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Liquid Water Isn't Flowing on Mars

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Channel: Tech Insider
Categories: Astronomy   |   Physics   |   Science  
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In 2015, scientists announced something incredible: They had strong evidence that there was liquid water flowing on Mars today. The implications were huge for the possibility of alien life and resources for future crewed missions to the Martian surface. Now, all of those hopes have been put on hold by a new study published in Nature Geoscience. Following is a transcript of the video.

These mysterious marks on Mars are at the heart of a giant controversy. They're called recurring slope lineae (RSL).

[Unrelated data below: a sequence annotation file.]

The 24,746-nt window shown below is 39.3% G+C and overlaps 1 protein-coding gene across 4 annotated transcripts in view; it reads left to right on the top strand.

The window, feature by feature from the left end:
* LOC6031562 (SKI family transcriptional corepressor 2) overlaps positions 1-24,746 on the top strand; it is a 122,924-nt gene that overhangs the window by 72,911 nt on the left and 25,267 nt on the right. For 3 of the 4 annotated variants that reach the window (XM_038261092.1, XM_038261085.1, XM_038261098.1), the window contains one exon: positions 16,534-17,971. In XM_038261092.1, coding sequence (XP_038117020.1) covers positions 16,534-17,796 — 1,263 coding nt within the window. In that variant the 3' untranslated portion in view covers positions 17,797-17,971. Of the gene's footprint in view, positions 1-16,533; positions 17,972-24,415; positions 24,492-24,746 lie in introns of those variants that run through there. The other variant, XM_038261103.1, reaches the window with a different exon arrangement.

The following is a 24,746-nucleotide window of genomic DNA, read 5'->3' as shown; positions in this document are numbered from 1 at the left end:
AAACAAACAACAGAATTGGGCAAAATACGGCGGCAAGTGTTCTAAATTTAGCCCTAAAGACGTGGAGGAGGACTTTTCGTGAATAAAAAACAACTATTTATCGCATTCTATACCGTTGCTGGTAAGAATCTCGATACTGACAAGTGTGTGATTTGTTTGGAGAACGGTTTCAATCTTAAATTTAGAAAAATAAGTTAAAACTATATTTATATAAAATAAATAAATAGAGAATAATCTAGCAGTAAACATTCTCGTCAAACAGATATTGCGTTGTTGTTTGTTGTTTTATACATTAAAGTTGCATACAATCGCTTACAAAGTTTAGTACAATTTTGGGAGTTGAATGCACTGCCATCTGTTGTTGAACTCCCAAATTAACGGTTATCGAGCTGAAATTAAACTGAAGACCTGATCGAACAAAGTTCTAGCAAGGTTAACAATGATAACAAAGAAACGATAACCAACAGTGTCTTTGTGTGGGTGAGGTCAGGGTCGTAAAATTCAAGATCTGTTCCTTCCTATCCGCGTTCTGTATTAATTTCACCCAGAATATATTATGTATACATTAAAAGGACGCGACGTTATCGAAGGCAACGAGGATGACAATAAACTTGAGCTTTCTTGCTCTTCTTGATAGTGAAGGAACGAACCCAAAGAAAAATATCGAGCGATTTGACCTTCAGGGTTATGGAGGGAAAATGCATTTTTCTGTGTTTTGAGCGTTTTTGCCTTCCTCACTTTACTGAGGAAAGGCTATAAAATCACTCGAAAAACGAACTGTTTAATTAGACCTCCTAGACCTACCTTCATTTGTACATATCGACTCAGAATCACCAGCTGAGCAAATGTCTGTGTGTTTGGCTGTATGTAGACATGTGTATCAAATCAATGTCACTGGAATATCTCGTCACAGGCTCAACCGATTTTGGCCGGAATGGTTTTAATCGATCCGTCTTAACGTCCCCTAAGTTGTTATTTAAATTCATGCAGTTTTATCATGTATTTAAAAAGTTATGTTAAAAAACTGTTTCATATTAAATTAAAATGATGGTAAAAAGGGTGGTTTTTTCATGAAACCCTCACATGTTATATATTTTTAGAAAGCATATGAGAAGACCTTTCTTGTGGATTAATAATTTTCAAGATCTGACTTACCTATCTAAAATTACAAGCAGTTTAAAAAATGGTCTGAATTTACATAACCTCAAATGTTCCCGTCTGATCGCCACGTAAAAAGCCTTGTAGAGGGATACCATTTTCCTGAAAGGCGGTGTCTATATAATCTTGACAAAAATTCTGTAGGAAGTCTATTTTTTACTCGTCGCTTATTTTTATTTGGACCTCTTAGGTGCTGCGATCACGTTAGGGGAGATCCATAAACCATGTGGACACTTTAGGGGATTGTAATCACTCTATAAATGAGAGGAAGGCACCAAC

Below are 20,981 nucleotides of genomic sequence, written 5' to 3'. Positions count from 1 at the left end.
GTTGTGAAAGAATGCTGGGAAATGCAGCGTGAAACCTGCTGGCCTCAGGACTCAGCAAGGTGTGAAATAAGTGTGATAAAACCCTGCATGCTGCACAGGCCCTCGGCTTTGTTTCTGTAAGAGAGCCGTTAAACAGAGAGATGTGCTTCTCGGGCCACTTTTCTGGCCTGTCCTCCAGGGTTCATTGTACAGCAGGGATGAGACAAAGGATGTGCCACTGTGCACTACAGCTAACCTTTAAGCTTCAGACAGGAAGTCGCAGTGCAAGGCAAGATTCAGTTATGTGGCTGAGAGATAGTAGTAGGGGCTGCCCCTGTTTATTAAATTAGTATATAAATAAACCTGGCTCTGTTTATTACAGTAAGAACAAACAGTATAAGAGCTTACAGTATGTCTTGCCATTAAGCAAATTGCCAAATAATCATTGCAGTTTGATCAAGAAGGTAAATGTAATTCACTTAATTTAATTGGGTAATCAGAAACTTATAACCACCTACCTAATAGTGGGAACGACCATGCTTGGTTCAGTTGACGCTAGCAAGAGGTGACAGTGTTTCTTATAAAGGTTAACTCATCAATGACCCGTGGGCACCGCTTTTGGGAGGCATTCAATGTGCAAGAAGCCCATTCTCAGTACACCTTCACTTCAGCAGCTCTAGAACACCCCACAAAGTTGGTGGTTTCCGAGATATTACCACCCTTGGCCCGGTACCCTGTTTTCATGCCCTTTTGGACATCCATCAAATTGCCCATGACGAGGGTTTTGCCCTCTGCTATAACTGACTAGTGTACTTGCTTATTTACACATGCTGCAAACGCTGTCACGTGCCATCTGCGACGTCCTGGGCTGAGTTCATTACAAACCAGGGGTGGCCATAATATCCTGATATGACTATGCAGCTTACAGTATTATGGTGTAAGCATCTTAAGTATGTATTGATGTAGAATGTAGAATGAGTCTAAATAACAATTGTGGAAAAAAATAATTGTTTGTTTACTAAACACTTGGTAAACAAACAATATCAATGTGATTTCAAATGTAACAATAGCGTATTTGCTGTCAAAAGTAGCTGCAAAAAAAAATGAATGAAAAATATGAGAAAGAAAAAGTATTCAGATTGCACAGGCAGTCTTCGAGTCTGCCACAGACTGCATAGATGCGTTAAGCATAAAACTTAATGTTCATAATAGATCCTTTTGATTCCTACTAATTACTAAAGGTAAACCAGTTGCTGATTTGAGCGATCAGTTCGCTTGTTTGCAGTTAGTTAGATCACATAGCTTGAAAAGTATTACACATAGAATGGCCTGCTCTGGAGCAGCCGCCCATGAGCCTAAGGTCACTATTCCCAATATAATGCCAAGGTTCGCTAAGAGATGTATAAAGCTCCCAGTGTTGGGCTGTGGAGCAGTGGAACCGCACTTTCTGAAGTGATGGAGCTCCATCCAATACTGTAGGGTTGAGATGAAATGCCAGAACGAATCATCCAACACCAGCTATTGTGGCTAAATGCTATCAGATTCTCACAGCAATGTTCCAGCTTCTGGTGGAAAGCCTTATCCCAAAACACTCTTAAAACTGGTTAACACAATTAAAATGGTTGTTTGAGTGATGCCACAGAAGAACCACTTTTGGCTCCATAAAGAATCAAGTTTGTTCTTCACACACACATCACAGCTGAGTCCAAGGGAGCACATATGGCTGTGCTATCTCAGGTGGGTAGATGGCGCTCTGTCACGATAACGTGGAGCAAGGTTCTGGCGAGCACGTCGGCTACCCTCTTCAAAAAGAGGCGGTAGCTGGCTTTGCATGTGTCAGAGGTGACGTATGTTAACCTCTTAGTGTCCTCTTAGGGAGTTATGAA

Scientists first discovered them in 2011 from images taken by NASA's Mars Reconnaissance Orbiter. Almost immediately, scientists noticed something puzzling.

RSL have regular seasonal changes. During warm seasons they grow darker and longer. But in cooler seasons they fade away.

In 2015, scientists announced they had a solution. RSL were likely the result of liquid water flowing downhill on Mars. Later reports speculated that RSL may even be a good place for life.

Now, all of that has been called into question.

New evidence adds another mystery to the mix most RSL only occur on slopes that are steeper than 27º. The researchers argue that if RSL were from water then they should appear on shallow slopes as well as steep ones.

They report that instead of water RSL are probably made from falling sand and dust. However, their idea doesn't explain why RSL change with the seasons.
Until we visit these unusual Martian features this mystery will remain one of Mars' best-kept secrets.

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